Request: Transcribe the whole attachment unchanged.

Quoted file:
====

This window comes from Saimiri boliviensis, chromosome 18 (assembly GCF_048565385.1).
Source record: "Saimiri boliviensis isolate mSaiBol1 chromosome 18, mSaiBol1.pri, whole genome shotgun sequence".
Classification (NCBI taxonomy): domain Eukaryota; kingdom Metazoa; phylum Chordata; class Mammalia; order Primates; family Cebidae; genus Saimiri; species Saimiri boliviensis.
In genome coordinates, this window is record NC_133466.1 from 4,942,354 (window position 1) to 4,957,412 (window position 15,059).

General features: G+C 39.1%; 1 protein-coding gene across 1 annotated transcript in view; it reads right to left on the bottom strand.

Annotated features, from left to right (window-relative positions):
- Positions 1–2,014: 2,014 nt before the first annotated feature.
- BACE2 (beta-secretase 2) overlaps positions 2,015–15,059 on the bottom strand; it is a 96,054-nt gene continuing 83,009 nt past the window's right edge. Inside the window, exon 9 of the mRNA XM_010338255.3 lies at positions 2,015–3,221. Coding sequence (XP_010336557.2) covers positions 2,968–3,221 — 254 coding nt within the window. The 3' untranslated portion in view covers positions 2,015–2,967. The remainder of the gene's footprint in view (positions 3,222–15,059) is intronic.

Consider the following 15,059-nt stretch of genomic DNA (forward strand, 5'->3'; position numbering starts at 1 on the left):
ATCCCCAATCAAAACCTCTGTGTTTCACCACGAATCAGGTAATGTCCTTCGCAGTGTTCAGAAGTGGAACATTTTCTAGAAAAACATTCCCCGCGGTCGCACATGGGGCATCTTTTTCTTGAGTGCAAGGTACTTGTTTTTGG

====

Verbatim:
This window comes from Saimiri boliviensis, chromosome 18 (assembly GCF_048565385.1).
Source record: "Saimiri boliviensis isolate mSaiBol1 chromosome 18, mSaiBol1.pri, whole genome shotgun sequence".
Classification (NCBI taxonomy): domain Eukaryota; kingdom Metazoa; phylum Chordata; class Mammalia; order Primates; family Cebidae; genus Saimiri; species Saimiri boliviensis.
In genome coordinates, this window is record NC_133466.1 from 4,942,354 (window position 1) to 4,957,412 (window position 15,059).

General features: G+C 39.1%; 1 protein-coding gene across 1 annotated transcript in view; it reads right to left on the bottom strand.

Annotated features, from left to right (window-relative positions):
- Positions 1–2,014: 2,014 nt before the first annotated feature.
- BACE2 (beta-secretase 2) overlaps positions 2,015–15,059 on the bottom strand; it is a 96,054-nt gene continuing 83,009 nt past the window's right edge. Inside the window, exon 9 of the mRNA XM_010338255.3 lies at positions 2,015–3,221. Coding sequence (XP_010336557.2) covers positions 2,968–3,221 — 254 coding nt within the window. The 3' untranslated portion in view covers positions 2,015–2,967. The remainder of the gene's footprint in view (positions 3,222–15,059) is intronic.

Consider the following 15,059-nt stretch of genomic DNA (forward strand, 5'->3'; position numbering starts at 1 on the left):
ATCCCCAATCAAAACCTCTGTGTTTCACCACGAATCAGGTAATGTCCTTCGCAGTGTTCAGAAGTGGAACATTTTCTAGAAAAACATTCCCCGCGGTCGCACATGGGGCATCTTTTTCTTGAGTGCAAGGTACTTGTTTTTGG